Acknowledgements

The research presented in this book was hatched and grown in the nurturing and stimulating environment of Hans Ulrich Vogel’s Deutsche Forschungsge‑ meinschaft-funded research group “Monies, Markets, and Finance in China and East Asia, 1600–1900: Local, Regional, National and International Dimensions” from 2006 to 2011.

It is with great pleasure that I can here express my thanks to all members of the research group and its collaborators who enriched me through sharing their extensive experience in the fields of social, economic, intellectual, technological, and environmental history, as well as historical, human, and physical geography in East Asia, Europe, and Latin America.

I am especially indebted to Hans-Joachim Rosner and Stefan Dieball for instructing me in GIS and spatial analysis, as well as joining forces to conduct fieldwork; to Elisabeth Kaske for discussing issues in economic history, for bearing with my inclination to chat and eat in our shared office, and for true friendship; to Chen Hailian, Thomas Hirzel, and Cao Jin for exchanging insights in and materials on mining and transport; and to Werner Burger for generously sharing his vast knowledge of historic coins and moneys.

Hans Ulrich Vogel’s composition and organisation of the research group opened up new approaches for interdisciplinary exchange with Hans-Joachim Rosner’s team of geographers, while workshops offered opportunities for intensive exchange with colleagues in related fields.

Further comparative perspectives were provided by Regine Mathias, Robert Horres, Anke Scherer, Keiko Nagase-Reimer, and Bettina Oka for Japan, Jun Seong-ho for Korea, Harald Witthöft for Europe, and Arturo Giraldez for Latin America.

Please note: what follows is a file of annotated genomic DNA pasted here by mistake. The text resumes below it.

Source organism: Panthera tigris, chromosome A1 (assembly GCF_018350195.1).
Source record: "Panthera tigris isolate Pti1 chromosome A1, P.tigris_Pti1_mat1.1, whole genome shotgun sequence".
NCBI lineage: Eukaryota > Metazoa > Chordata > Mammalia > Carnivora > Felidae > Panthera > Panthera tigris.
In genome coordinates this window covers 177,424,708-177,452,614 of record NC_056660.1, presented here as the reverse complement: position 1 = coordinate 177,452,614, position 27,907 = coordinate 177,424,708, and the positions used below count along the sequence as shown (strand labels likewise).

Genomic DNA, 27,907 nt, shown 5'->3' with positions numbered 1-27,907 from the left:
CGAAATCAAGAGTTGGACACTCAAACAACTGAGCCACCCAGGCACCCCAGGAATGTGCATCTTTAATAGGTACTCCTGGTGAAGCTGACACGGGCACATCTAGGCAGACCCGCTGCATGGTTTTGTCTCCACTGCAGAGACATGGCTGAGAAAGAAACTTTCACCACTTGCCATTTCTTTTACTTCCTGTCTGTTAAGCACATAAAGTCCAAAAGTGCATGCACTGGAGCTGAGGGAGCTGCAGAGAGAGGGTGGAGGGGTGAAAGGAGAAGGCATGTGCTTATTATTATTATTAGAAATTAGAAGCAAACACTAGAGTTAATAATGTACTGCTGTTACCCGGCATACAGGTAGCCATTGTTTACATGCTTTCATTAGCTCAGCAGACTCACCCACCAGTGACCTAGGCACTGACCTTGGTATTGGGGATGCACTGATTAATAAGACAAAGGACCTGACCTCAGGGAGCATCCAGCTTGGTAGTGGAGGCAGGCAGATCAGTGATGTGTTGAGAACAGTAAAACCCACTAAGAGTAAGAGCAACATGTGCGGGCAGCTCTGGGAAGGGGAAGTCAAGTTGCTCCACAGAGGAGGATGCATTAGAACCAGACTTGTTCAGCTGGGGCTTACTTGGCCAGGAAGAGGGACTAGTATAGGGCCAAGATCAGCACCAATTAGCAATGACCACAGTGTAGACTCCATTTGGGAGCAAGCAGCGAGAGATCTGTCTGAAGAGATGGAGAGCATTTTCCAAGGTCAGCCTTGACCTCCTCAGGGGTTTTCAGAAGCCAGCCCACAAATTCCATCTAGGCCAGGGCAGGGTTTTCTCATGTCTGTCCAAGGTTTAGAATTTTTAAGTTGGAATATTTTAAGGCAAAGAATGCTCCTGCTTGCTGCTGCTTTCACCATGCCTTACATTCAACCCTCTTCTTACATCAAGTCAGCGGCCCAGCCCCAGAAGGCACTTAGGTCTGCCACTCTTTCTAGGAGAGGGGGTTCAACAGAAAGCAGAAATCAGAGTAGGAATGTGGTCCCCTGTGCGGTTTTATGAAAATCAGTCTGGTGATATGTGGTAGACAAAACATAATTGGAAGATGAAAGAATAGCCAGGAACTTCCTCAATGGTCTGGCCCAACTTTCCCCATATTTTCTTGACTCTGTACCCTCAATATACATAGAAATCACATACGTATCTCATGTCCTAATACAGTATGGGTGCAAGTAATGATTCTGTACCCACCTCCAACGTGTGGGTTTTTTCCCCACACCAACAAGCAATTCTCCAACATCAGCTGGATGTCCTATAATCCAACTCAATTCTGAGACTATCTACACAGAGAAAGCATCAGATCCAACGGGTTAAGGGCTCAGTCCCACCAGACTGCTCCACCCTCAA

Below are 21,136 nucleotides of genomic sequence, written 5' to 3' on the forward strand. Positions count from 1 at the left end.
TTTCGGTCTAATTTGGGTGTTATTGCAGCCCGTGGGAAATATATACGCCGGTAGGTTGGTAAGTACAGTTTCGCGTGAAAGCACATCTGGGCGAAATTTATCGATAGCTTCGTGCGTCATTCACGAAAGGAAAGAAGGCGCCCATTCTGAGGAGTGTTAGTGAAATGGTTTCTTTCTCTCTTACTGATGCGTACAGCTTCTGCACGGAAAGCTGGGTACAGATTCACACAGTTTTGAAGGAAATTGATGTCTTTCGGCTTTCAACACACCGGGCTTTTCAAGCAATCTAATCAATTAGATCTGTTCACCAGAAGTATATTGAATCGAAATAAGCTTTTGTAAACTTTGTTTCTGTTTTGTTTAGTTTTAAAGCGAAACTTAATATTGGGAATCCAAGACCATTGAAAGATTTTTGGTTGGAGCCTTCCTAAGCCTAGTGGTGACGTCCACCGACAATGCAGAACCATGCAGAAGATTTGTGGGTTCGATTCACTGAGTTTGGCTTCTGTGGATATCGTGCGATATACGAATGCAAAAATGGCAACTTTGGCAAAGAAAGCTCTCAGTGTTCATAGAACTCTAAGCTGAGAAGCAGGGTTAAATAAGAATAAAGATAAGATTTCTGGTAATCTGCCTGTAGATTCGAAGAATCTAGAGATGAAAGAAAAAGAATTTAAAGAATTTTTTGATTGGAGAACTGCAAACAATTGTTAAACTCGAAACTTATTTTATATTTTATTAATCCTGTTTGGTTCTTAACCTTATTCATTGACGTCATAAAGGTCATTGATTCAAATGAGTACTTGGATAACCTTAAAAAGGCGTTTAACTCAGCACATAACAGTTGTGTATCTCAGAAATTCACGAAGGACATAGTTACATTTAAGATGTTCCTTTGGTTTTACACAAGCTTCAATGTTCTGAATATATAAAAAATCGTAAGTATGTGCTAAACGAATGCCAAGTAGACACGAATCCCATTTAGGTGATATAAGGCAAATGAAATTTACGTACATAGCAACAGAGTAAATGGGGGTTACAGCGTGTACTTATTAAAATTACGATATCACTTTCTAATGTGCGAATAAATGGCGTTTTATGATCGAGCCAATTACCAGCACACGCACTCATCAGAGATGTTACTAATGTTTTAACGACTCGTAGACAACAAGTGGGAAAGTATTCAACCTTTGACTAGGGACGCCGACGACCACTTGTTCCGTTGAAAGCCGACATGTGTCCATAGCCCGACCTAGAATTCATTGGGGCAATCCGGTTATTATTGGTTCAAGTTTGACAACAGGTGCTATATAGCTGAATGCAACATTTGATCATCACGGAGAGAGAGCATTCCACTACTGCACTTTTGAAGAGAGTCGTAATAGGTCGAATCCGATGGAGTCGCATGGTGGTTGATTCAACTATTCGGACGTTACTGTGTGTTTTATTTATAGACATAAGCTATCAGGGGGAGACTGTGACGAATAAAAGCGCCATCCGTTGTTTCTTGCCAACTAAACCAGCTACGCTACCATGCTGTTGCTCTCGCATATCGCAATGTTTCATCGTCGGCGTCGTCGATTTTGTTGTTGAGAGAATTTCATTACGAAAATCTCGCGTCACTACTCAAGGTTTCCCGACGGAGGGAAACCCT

Five fieldwork trips were pure pleasure with Stefan Dieball, forever unfazed and uncomplaining on the two longest trips, Hans-Joachim Rosner, Rüdiger Specht, Su Rongyu, Yang Yuda and Nie Xuanhua. Lan Yong provided much appreciated help with his own experience of fieldwork, in addition to obtaining and sharing access and materials from the Baxian Archive. During various trips to Yunnan, Lu Ren and colleagues at Yunnan University’s Historical Department offered hospitality and the opportunity for fruitful exchange. Thanks for supporting this research with pictorial materials are due to Peter Griebert and Christine Assmy, who graciously made scans of private collections available.

During the writing process, Jane Kate Leonard, Mark Elvin, and Arturo Giraldez provided invaluable guidance and unfailing encouragement when things became difficult, and I would like to finally express my gratitude to them. Many friends read most or all of the manuscript at various stages and provided comments that were most appreciated. These are: Mark Elvin, Max Kern, Hans Ulrich Vogel, Tony Howes, David Bello, Kai Cieliebak, Yang Yuda, Suny Kim, Hannah Theaker, and Rebecca O’Sullivan (ranked by seniority).

Last but not least, my thanks to my husband Tony, and to my sons Robin and Florian, who have not only put up with my frequent absences from and absent-mindedness at home, but even remained sympathetic to my peculiar line of work. While I am of course to blame for the mistakes in this book, the final responsibility lies with my parents who never even tried to curb my odd interests.